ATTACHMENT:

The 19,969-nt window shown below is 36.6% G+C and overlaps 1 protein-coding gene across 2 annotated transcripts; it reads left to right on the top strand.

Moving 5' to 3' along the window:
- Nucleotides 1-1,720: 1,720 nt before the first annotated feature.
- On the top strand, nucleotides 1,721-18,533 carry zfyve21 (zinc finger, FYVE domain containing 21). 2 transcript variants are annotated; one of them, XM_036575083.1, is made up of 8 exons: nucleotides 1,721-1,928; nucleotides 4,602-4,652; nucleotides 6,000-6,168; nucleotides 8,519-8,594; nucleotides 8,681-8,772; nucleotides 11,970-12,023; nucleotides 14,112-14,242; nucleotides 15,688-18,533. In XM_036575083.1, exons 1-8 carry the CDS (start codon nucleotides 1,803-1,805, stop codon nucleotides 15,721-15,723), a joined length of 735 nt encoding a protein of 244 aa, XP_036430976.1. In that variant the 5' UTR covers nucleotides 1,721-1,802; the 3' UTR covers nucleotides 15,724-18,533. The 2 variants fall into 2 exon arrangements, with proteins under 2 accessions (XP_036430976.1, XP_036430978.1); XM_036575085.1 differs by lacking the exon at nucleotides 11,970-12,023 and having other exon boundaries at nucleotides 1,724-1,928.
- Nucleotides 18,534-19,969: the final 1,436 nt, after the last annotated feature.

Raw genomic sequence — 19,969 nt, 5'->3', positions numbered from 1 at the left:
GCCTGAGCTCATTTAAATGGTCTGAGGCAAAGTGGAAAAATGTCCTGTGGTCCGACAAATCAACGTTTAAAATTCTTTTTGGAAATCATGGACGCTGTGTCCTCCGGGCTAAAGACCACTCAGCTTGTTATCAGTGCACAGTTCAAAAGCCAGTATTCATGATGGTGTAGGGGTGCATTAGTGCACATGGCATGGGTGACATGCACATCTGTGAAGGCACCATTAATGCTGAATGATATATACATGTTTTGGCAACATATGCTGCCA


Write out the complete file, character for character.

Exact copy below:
The 19,969-nt window shown below is 36.6% G+C and overlaps 1 protein-coding gene across 2 annotated transcripts; it reads left to right on the top strand.

Moving 5' to 3' along the window:
- Nucleotides 1-1,720: 1,720 nt before the first annotated feature.
- On the top strand, nucleotides 1,721-18,533 carry zfyve21 (zinc finger, FYVE domain containing 21). 2 transcript variants are annotated; one of them, XM_036575083.1, is made up of 8 exons: nucleotides 1,721-1,928; nucleotides 4,602-4,652; nucleotides 6,000-6,168; nucleotides 8,519-8,594; nucleotides 8,681-8,772; nucleotides 11,970-12,023; nucleotides 14,112-14,242; nucleotides 15,688-18,533. In XM_036575083.1, exons 1-8 carry the CDS (start codon nucleotides 1,803-1,805, stop codon nucleotides 15,721-15,723), a joined length of 735 nt encoding a protein of 244 aa, XP_036430976.1. In that variant the 5' UTR covers nucleotides 1,721-1,802; the 3' UTR covers nucleotides 15,724-18,533. The 2 variants fall into 2 exon arrangements, with proteins under 2 accessions (XP_036430976.1, XP_036430978.1); XM_036575085.1 differs by lacking the exon at nucleotides 11,970-12,023 and having other exon boundaries at nucleotides 1,724-1,928.
- Nucleotides 18,534-19,969: the final 1,436 nt, after the last annotated feature.

Raw genomic sequence — 19,969 nt, 5'->3', positions numbered from 1 at the left:
GCCTGAGCTCATTTAAATGGTCTGAGGCAAAGTGGAAAAATGTCCTGTGGTCCGACAAATCAACGTTTAAAATTCTTTTTGGAAATCATGGACGCTGTGTCCTCCGGGCTAAAGACCACTCAGCTTGTTATCAGTGCACAGTTCAAAAGCCAGTATTCATGATGGTGTAGGGGTGCATTAGTGCACATGGCATGGGTGACATGCACATCTGTGAAGGCACCATTAATGCTGAATGATATATACATGTTTTGGCAACATATGCTGCCA